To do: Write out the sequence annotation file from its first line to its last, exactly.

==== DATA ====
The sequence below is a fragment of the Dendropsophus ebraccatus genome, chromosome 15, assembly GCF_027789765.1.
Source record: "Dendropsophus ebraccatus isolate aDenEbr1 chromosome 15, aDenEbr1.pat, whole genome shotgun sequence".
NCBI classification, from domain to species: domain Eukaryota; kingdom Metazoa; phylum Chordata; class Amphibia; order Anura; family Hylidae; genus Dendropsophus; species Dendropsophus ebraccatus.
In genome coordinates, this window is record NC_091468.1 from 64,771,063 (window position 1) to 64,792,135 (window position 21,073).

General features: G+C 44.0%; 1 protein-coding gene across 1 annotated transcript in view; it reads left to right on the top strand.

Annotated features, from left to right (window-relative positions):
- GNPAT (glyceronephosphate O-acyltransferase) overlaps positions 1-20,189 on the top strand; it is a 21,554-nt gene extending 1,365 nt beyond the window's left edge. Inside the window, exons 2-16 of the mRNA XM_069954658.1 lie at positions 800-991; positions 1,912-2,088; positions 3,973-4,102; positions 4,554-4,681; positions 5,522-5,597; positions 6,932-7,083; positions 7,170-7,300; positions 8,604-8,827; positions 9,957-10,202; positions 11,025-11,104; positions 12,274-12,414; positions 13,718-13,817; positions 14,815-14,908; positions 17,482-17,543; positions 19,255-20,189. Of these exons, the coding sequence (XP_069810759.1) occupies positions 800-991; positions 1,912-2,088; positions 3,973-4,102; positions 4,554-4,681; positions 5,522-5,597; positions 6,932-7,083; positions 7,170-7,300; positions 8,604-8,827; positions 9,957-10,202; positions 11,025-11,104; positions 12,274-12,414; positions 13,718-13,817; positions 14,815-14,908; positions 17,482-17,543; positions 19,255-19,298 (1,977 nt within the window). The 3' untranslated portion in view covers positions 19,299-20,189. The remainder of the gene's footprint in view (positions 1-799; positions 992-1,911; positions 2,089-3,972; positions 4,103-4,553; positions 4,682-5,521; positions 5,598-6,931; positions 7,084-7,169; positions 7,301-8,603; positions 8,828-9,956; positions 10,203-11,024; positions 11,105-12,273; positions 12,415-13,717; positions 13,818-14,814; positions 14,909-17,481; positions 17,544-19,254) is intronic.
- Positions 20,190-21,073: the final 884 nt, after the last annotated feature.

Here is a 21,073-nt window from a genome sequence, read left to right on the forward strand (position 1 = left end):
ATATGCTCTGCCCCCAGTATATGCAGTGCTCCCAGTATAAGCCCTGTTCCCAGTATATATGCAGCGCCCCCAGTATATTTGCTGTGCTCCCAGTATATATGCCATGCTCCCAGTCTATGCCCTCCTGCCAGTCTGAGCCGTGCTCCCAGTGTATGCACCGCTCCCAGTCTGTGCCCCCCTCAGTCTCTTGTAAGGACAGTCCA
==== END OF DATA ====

The sequence below is a fragment of the Dendropsophus ebraccatus genome, chromosome 15, assembly GCF_027789765.1.
Source record: "Dendropsophus ebraccatus isolate aDenEbr1 chromosome 15, aDenEbr1.pat, whole genome shotgun sequence".
NCBI classification, from domain to species: domain Eukaryota; kingdom Metazoa; phylum Chordata; class Amphibia; order Anura; family Hylidae; genus Dendropsophus; species Dendropsophus ebraccatus.
In genome coordinates, this window is record NC_091468.1 from 64,771,063 (window position 1) to 64,792,135 (window position 21,073).

General features: G+C 44.0%; 1 protein-coding gene across 1 annotated transcript in view; it reads left to right on the top strand.

Annotated features, from left to right (window-relative positions):
- GNPAT (glyceronephosphate O-acyltransferase) overlaps positions 1-20,189 on the top strand; it is a 21,554-nt gene extending 1,365 nt beyond the window's left edge. Inside the window, exons 2-16 of the mRNA XM_069954658.1 lie at positions 800-991; positions 1,912-2,088; positions 3,973-4,102; positions 4,554-4,681; positions 5,522-5,597; positions 6,932-7,083; positions 7,170-7,300; positions 8,604-8,827; positions 9,957-10,202; positions 11,025-11,104; positions 12,274-12,414; positions 13,718-13,817; positions 14,815-14,908; positions 17,482-17,543; positions 19,255-20,189. Of these exons, the coding sequence (XP_069810759.1) occupies positions 800-991; positions 1,912-2,088; positions 3,973-4,102; positions 4,554-4,681; positions 5,522-5,597; positions 6,932-7,083; positions 7,170-7,300; positions 8,604-8,827; positions 9,957-10,202; positions 11,025-11,104; positions 12,274-12,414; positions 13,718-13,817; positions 14,815-14,908; positions 17,482-17,543; positions 19,255-19,298 (1,977 nt within the window). The 3' untranslated portion in view covers positions 19,299-20,189. The remainder of the gene's footprint in view (positions 1-799; positions 992-1,911; positions 2,089-3,972; positions 4,103-4,553; positions 4,682-5,521; positions 5,598-6,931; positions 7,084-7,169; positions 7,301-8,603; positions 8,828-9,956; positions 10,203-11,024; positions 11,105-12,273; positions 12,415-13,717; positions 13,818-14,814; positions 14,909-17,481; positions 17,544-19,254) is intronic.
- Positions 20,190-21,073: the final 884 nt, after the last annotated feature.

Here is a 21,073-nt window from a genome sequence, read left to right on the forward strand (position 1 = left end):
ATATGCTCTGCCCCCAGTATATGCAGTGCTCCCAGTATAAGCCCTGTTCCCAGTATATATGCAGCGCCCCCAGTATATTTGCTGTGCTCCCAGTATATATGCCATGCTCCCAGTCTATGCCCTCCTGCCAGTCTGAGCCGTGCTCCCAGTGTATGCACCGCTCCCAGTCTGTGCCCCCCTCAGTCTCTTGTAAGGACAGTCCA